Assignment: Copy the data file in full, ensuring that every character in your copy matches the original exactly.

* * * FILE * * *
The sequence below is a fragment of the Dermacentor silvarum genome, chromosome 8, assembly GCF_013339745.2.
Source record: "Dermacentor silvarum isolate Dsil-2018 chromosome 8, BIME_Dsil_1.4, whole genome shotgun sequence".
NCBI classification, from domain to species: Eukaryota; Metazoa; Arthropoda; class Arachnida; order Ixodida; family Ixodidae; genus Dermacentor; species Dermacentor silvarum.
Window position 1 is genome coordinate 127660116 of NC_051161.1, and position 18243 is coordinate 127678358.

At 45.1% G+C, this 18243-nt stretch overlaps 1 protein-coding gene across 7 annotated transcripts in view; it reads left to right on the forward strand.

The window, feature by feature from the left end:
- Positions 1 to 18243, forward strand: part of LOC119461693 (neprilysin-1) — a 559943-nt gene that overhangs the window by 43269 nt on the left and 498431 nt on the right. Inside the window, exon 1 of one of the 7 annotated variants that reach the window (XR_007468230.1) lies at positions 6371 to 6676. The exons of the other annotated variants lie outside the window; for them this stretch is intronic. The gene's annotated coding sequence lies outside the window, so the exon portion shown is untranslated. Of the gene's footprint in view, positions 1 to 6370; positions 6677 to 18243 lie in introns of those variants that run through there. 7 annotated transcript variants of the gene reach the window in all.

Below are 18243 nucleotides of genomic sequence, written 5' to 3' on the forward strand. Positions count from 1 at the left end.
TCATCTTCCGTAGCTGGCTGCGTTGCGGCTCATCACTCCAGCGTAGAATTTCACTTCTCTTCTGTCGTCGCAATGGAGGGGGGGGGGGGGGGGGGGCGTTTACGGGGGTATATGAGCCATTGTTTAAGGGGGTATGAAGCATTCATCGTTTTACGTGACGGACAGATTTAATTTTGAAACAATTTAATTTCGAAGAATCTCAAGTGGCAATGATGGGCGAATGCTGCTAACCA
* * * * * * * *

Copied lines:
The sequence below is a fragment of the Dermacentor silvarum genome, chromosome 8, assembly GCF_013339745.2.
Source record: "Dermacentor silvarum isolate Dsil-2018 chromosome 8, BIME_Dsil_1.4, whole genome shotgun sequence".
NCBI classification, from domain to species: Eukaryota; Metazoa; Arthropoda; class Arachnida; order Ixodida; family Ixodidae; genus Dermacentor; species Dermacentor silvarum.
Window position 1 is genome coordinate 127660116 of NC_051161.1, and position 18243 is coordinate 127678358.

At 45.1% G+C, this 18243-nt stretch overlaps 1 protein-coding gene across 7 annotated transcripts in view; it reads left to right on the forward strand.

The window, feature by feature from the left end:
- Positions 1 to 18243, forward strand: part of LOC119461693 (neprilysin-1) — a 559943-nt gene that overhangs the window by 43269 nt on the left and 498431 nt on the right. Inside the window, exon 1 of one of the 7 annotated variants that reach the window (XR_007468230.1) lies at positions 6371 to 6676. The exons of the other annotated variants lie outside the window; for them this stretch is intronic. The gene's annotated coding sequence lies outside the window, so the exon portion shown is untranslated. Of the gene's footprint in view, positions 1 to 6370; positions 6677 to 18243 lie in introns of those variants that run through there. 7 annotated transcript variants of the gene reach the window in all.

Below are 18243 nucleotides of genomic sequence, written 5' to 3' on the forward strand. Positions count from 1 at the left end.
TCATCTTCCGTAGCTGGCTGCGTTGCGGCTCATCACTCCAGCGTAGAATTTCACTTCTCTTCTGTCGTCGCAATGGAGGGGGGGGGGGGGGGGGGGCGTTTACGGGGGTATATGAGCCATTGTTTAAGGGGGTATGAAGCATTCATCGTTTTACGTGACGGACAGATTTAATTTTGAAACAATTTAATTTCGAAGAATCTCAAGTGGCAATGATGGGCGAATGCTGCTAACCA